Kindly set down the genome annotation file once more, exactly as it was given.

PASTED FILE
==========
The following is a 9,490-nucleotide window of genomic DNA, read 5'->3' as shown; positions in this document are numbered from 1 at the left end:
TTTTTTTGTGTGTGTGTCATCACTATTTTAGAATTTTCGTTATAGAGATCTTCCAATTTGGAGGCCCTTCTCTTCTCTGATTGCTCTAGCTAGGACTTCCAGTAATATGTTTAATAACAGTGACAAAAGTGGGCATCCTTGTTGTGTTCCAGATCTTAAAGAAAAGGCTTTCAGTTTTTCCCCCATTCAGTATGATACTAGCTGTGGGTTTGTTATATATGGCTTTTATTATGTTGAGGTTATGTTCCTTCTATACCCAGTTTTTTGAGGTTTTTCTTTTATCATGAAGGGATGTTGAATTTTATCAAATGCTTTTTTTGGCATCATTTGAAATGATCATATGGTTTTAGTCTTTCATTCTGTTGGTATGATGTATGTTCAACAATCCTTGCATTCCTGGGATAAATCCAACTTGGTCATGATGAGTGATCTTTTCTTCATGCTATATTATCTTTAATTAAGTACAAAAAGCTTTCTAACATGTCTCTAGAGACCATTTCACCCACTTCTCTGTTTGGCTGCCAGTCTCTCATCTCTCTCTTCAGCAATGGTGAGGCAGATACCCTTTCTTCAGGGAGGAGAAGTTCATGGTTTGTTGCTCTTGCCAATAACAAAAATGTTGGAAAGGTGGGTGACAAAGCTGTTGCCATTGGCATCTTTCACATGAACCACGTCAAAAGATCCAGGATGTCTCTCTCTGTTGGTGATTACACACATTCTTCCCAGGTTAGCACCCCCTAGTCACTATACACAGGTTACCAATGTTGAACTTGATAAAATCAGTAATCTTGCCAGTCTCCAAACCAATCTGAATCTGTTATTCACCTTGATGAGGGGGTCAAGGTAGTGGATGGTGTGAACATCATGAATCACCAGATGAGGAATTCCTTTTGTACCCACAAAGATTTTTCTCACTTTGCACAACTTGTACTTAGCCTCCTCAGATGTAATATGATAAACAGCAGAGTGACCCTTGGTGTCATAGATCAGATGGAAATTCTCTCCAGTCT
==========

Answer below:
The following is a 9,490-nucleotide window of genomic DNA, read 5'->3' as shown; positions in this document are numbered from 1 at the left end:
TTTTTTTGTGTGTGTGTCATCACTATTTTAGAATTTTCGTTATAGAGATCTTCCAATTTGGAGGCCCTTCTCTTCTCTGATTGCTCTAGCTAGGACTTCCAGTAATATGTTTAATAACAGTGACAAAAGTGGGCATCCTTGTTGTGTTCCAGATCTTAAAGAAAAGGCTTTCAGTTTTTCCCCCATTCAGTATGATACTAGCTGTGGGTTTGTTATATATGGCTTTTATTATGTTGAGGTTATGTTCCTTCTATACCCAGTTTTTTGAGGTTTTTCTTTTATCATGAAGGGATGTTGAATTTTATCAAATGCTTTTTTTGGCATCATTTGAAATGATCATATGGTTTTAGTCTTTCATTCTGTTGGTATGATGTATGTTCAACAATCCTTGCATTCCTGGGATAAATCCAACTTGGTCATGATGAGTGATCTTTTCTTCATGCTATATTATCTTTAATTAAGTACAAAAAGCTTTCTAACATGTCTCTAGAGACCATTTCACCCACTTCTCTGTTTGGCTGCCAGTCTCTCATCTCTCTCTTCAGCAATGGTGAGGCAGATACCCTTTCTTCAGGGAGGAGAAGTTCATGGTTTGTTGCTCTTGCCAATAACAAAAATGTTGGAAAGGTGGGTGACAAAGCTGTTGCCATTGGCATCTTTCACATGAACCACGTCAAAAGATCCAGGATGTCTCTCTCTGTTGGTGATTACACACATTCTTCCCAGGTTAGCACCCCCTAGTCACTATACACAGGTTACCAATGTTGAACTTGATAAAATCAGTAATCTTGCCAGTCTCCAAACCAATCTGAATCTGTTATTCACCTTGATGAGGGGGTCAAGGTAGTGGATGGTGTGAACATCATGAATCACCAGATGAGGAATTCCTTTTGTACCCACAAAGATTTTTCTCACTTTGCACAACTTGTACTTAGCCTCCTCAGATGTAATATGATAAACAGCAGAGTGACCCTTGGTGTCATAGATCAGATGGAAATTCTCTCCAGTCT